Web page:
Variable rate fungicide is a perfect fit for diseases like sclerotinia in canola, says an agronomist.
“The heavier the canopy, the heavier the risk of disease development that you’ve got, versus the areas of the field where we’ve got variability, where the stand is thinner for different reasons,” says Craig Shand, an agronomist with Farmers Edge at Cremona, Alta.
Shand says there’s not much awareness yet about the benefits of variable rate fungicide. “There would be a very small percentage of canola acres across Canada applying fungicide utilizing a variable rate technology system.”
Variable rate benefits
Variable rate technology allows farmers to control sclerotinia more precisely, Shand explains. More fungicide can be applied to areas with a heavy canopy. Average stands receive a regular fungicide rate, while thin stands receive less or no fungicide.
“One of the biggest things I was really scared about when we started working with this technology was shutting the booms off on a portion of the field. I was scared that we were going to see sclerotinia develop where we did shut the booms off. And I can say after two seasons we haven’t seen that. We’ve seen no disease development in those low-risk areas of the field. What we have seen, though, particularly in 2010 when we had heavy sclerotinia pressure, is parts of the field where we sprayed the higher rate of fungicide, we did not see a late secondary infection of sclerotinia show up,” says Shand. He adds that some farmers who applied conventional fungicide rates had secondary infections in areas with heavy canopies.
According to Shand, variable rate fungicide has environmental benefits, such as overall reductions in spray water and fungicide use. It also makes economic sense.
“The nice thing I like about variable rate fungicide is that it takes some of the risk out of it for the producer as far as helping him control his costs a little bit,” says Shand. After applying variable rate fungicide to 3,300 acres over two growing seasons, he figures the savings added up to $4.86 per acre, compared to conventional application. The savings were due to an 18 per cent drop in fungicide use. Shand adds that these cost savings didn’t include potential yield increases. Shand was only able to collect yield data from one test strip last year, but that strip saw a yield response of 2.5 to 3 bushels per acre. He plans to put together more yield data in the future.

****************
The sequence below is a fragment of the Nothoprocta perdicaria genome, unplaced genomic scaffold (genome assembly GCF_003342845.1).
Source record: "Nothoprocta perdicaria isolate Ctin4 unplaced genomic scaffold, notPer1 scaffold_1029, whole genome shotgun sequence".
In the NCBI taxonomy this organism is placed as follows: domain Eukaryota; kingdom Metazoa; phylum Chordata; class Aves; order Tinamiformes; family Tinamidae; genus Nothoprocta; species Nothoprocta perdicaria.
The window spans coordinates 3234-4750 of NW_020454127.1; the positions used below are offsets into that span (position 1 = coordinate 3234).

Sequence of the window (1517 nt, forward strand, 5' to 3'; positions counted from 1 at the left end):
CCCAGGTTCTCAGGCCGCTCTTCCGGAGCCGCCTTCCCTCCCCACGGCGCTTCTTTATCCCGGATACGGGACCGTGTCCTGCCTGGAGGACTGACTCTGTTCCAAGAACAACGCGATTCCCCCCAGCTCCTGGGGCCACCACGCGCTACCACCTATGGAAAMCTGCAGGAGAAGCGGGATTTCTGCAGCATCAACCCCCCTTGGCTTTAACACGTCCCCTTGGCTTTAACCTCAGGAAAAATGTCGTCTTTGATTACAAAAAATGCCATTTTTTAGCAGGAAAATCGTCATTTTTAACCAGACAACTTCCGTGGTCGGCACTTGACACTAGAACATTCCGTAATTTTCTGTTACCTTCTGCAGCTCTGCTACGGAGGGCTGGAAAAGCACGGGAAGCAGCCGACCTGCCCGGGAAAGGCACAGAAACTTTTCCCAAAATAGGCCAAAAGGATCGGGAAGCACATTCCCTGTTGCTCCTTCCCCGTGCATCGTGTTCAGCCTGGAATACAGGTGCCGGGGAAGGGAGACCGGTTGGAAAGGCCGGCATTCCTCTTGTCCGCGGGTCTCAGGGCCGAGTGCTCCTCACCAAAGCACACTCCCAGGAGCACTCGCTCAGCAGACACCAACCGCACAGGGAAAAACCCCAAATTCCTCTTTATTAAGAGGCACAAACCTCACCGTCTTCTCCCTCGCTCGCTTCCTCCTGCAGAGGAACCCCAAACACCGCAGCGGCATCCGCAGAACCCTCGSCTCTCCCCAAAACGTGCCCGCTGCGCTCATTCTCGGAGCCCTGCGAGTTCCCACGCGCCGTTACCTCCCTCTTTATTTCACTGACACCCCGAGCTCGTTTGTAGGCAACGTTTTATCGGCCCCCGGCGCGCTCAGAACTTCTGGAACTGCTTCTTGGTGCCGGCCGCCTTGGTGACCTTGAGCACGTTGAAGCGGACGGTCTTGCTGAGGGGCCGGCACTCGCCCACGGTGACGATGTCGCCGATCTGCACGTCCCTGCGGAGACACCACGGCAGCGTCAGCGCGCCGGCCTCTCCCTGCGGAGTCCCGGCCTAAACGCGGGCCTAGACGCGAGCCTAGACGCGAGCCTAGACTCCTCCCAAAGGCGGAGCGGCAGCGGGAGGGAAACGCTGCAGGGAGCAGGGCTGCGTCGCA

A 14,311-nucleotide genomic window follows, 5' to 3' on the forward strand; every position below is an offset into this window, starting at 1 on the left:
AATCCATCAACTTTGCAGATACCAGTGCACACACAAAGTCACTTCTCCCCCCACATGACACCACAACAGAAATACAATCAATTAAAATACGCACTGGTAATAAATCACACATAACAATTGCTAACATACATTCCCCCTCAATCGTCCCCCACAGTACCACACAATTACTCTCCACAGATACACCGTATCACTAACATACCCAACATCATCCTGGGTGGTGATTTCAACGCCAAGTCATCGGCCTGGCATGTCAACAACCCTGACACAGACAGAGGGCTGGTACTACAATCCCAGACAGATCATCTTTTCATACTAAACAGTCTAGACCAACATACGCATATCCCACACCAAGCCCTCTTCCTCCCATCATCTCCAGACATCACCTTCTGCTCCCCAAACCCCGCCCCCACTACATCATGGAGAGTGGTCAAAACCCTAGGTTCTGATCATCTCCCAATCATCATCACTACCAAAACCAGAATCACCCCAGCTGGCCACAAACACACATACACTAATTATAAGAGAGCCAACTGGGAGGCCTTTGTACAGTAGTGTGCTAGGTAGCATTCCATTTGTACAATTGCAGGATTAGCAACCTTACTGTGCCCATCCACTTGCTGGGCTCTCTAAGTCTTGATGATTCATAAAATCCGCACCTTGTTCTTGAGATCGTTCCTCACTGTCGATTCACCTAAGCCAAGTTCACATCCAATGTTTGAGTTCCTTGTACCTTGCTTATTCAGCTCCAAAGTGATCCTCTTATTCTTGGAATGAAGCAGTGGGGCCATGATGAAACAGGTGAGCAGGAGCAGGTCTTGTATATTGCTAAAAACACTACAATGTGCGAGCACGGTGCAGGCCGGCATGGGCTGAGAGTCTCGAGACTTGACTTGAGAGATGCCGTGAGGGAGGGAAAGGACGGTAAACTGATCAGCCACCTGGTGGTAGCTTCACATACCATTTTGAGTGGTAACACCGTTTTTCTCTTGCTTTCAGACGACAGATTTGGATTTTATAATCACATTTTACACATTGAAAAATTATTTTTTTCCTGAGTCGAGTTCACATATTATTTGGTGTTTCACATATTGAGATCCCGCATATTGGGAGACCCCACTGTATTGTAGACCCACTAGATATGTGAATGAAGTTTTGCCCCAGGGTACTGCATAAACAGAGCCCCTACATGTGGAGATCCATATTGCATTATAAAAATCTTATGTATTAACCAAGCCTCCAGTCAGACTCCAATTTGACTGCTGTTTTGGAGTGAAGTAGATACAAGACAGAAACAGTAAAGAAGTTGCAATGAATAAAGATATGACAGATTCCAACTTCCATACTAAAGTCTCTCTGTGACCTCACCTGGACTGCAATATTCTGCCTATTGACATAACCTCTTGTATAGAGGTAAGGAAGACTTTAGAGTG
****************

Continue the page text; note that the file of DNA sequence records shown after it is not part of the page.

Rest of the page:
Neil Rathgeber farms near Churchbridge, Sask. He’s been using variable rate technology to apply fungicide to his canola crops since 2009. “The first year we had big savings. The last year it wasn’t so much as a savings, but I think we still got (the fungicide) on in the right spots. It may have cost us the same in the end, with the cost of the imagery, as what it would have cost to put the Proline down right across the board… but we got more fungicide on where we needed it,” says Rathgeber. He adds that he’s been happy with the yield response since he started applying variable rate fungicide and fertilizer.
Shand doesn’t see equipment costs as a barrier to adopting the technology. Most high-clearance sprayers can accommodate variable rate technology already, he explains. Custom applicators are often equipped as well. Farmers Edge uses satellites to take pictures of the crop shortly before spraying. These images are then used to develop zone maps, which help determine the application rates for different field zones.
Rathgeber hasn’t had any issues learning to use the technology, and he says that he could manually override the system to correct any problems.
“As far as ease of use, we’re running a Deere sprayer with a Deere GPS unit. Terry and Justin (Rathgeber’s consultants) put the zones onto the card, and we plug the card into the GPS, switch it the auxiliary, put the right field in, and away you go. It’s really quite simple, actually,” says Rathgeber.
Like conventional application, preparation and agronomics are vital to making sure variable rate application goes smoothly and is effective. Before spray season, Farmers Edge sends out technicians to make sure the GPS and other technology on the sprayer work properly. Field scouting helps agronomists and producers decide whether to spray, and allows them to develop a prescription for each zone.
“Also staging’s really key. You want to ensure fungicide’s being applied at the 20 to 50 per cent bloom stage of the canola crop. And ideally we’d probably want to be in that 20 to 30 per cent stage,” Shand says.
Variable rate fungicide isn’t an economical choice for every cropping system, though. “I’ve had clients who have been interested in pursuing it in a cereal crop, but I guess my honest opinion right now is that, in cereal crops, the disease isn’t really dependent on the crop canopy because the disease is coming off of the previous year’s crop residue. And so you can actually have some pretty serious disease issues, even where the stand isn’t as good. On top of that, the economics of the cereal fungicide, they tend to be reasonably cheap, so it just doesn’t pencil out as nicely as it does with a $20 to $30 per acre canola fungicide application,” says Shand.
Ultimately Rathgeber is confident that variable rate fungicide is the right choice for his canola. “We’ve already booked our fields this year to get the pictures done because it’s a no-brainer. Maybe some people wouldn’t agree that it’s a no-brainer, but to me it makes sense.” †